The researchers trained raters who visited each house in the study and visually inspected the smoke rising from each home. They developed a rating system to gauge the amount of particle emissions from each chimney. The raters visited the homes six times before the treatments were administered, and six times after. Each home was visited by two raters to ensure agreement about the ratings. Because participants were not always home when the raters visited, the researchers averaged the three highest scores for each home before and after the treatments.

Interestingly, the researchers found that the education and technology approaches achieved about the same results, and there didn’t seem to be any additional benefit in doing both. It’s important to note, though, that the results were modest; the reduction in emissions was not dramatic. Also of interest was the fact that the emission reductions in the education group was almost entirely because of participants’ increased knowledge about how to properly operate their wood stoves. This group had no better understanding the health risks associated with wood smoke pollution as a result of reading the educational materials.

In reflecting on the effect of the education materials, the authors caution that, “Although the education and technology-based interventions produced similar results in the current study, the reader should not assume that the two interventions are interchangeable. There may be other contextual factors that may lead to the preference of one intervention over the other.” They note that this study took place in a university town where residents are relatively well educated and may be more enthusiastic about education materials.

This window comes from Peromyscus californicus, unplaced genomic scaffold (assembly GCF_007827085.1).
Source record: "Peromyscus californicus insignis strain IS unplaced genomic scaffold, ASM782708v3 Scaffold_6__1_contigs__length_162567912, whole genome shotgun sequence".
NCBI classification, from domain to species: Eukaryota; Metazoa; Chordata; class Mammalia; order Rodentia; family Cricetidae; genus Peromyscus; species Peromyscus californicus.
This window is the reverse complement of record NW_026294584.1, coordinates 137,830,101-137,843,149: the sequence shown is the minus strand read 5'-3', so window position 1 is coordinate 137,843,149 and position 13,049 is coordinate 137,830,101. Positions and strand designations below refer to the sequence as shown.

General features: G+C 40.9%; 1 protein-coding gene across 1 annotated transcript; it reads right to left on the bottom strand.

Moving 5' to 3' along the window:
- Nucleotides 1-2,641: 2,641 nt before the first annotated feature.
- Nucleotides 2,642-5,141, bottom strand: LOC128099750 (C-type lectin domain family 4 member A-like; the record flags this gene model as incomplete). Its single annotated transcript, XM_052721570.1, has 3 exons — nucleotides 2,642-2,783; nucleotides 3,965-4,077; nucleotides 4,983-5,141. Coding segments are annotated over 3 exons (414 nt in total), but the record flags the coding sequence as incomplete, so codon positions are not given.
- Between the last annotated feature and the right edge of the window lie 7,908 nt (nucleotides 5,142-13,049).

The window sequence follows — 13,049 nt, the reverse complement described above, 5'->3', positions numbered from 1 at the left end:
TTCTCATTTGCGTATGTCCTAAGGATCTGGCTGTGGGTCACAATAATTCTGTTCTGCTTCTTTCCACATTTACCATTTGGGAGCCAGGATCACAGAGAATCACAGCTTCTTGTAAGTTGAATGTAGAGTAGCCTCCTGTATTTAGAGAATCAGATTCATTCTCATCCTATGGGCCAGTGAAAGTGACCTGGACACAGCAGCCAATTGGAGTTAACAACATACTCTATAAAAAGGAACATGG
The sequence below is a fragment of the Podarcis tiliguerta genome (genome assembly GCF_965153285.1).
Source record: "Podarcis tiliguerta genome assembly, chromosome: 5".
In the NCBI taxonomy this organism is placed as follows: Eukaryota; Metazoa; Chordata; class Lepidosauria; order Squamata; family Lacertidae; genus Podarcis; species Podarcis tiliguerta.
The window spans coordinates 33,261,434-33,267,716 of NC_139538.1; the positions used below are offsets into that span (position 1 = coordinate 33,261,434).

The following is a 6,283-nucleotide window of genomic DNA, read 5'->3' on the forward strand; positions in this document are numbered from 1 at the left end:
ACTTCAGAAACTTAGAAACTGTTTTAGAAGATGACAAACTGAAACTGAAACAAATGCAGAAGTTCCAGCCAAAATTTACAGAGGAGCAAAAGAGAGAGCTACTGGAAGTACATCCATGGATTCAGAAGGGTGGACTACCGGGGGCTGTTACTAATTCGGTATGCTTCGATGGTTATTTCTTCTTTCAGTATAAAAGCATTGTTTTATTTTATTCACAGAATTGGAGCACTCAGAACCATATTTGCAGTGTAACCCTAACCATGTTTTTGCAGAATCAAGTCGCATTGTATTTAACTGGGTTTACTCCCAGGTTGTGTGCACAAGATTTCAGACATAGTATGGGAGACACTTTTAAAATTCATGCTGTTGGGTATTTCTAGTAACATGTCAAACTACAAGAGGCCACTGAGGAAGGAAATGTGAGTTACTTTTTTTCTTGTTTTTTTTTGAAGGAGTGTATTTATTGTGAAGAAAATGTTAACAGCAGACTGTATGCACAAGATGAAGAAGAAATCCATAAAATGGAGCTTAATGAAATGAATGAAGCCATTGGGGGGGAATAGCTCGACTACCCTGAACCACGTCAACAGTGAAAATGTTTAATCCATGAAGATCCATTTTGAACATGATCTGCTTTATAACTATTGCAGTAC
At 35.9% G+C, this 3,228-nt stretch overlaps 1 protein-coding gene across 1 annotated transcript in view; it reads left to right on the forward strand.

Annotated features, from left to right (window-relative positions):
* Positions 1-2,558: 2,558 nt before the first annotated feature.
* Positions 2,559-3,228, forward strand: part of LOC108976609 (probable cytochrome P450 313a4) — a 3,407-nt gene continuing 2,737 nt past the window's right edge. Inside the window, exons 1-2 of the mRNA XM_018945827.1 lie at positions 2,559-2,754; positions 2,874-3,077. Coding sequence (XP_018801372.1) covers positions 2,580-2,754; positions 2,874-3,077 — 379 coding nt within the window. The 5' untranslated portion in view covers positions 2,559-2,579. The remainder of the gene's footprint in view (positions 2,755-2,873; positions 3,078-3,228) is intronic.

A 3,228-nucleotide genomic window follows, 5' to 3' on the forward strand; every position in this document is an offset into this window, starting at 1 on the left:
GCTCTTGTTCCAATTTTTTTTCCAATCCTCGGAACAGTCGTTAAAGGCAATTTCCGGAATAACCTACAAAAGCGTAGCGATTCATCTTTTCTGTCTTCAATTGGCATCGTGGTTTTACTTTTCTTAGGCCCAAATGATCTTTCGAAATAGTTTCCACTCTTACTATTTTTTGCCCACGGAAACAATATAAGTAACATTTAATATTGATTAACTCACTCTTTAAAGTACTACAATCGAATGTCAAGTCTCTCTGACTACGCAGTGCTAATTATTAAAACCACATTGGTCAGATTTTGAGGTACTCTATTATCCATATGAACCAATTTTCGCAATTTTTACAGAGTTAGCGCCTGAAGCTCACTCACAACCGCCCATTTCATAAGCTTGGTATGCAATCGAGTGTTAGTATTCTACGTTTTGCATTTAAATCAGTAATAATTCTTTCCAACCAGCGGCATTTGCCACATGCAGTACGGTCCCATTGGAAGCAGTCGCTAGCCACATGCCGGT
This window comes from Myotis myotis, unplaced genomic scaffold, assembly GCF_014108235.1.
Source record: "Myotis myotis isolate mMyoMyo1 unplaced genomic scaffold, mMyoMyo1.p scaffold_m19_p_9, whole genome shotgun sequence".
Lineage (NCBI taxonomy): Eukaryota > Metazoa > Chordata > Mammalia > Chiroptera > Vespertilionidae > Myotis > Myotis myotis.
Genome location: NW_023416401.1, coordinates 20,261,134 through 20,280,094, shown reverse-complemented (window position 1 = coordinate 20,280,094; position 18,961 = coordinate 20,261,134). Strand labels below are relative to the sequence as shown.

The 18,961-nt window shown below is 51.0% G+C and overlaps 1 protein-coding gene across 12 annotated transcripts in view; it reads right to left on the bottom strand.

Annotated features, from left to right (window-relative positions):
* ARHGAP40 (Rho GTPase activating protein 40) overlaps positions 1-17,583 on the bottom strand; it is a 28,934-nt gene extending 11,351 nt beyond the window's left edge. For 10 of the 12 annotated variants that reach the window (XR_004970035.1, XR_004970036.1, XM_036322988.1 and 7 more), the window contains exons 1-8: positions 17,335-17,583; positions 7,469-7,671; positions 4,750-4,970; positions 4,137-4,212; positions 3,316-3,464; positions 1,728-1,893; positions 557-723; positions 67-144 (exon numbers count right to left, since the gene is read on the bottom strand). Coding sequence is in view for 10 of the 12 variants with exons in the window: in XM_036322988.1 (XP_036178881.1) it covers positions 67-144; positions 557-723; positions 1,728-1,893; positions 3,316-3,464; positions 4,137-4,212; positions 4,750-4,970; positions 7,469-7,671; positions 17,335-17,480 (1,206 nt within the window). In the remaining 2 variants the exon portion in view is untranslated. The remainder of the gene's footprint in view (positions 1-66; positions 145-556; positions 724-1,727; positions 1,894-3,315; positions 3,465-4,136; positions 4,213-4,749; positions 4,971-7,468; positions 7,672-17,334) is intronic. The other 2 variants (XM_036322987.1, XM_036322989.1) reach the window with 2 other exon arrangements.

They also wonder whether the relative ineffectiveness of the information related to health risks is because of psychological factors or the quality of the materials. They surmise that it’s possible that this result “simply reinforces previous findings concerning a gap between people’s awareness of environmental threats and their willingness to act on that knowledge.” They also note that previous reviews have “found that environmental education interventions that targeted behavior directly tended to be more effective than interventions that aim to influence behavior by changing cognition.” But, they emphasize that they provided less health information than other types of information, and the design and style of the health information was different. It’s possible that people didn’t pay as much attention to this information because there was less of it and it wasn’t as well-designed, organized, or compelling. They call for further research to better evaluate different types of information and their presentation.

Although the results were modest, the authors think that this research does demonstrate that education and technology are both viable approaches in dealing with environmental issues, such as air pollution.

The Bottom Line

This study demonstrates that education can be an effective tool to directly improve environmental conditions such as air quality. In this study, education was just as effective as a common technological fix in reducing air pollution from wood smoke. The educational approach in this study was based on Community Based Social Marketing, where the authors identified barriers to the desired behavior, and developed an education campaign to target the barriers. The campaign included information, behavioral prompts, and behavioral modeling. But the study has significant limitations: it is a small study conducted in one town, where residents are relatively well educated and may have been more open to an educational approach. This underscores the need to know your audience. In other situations, a technological approach might be more appropriate.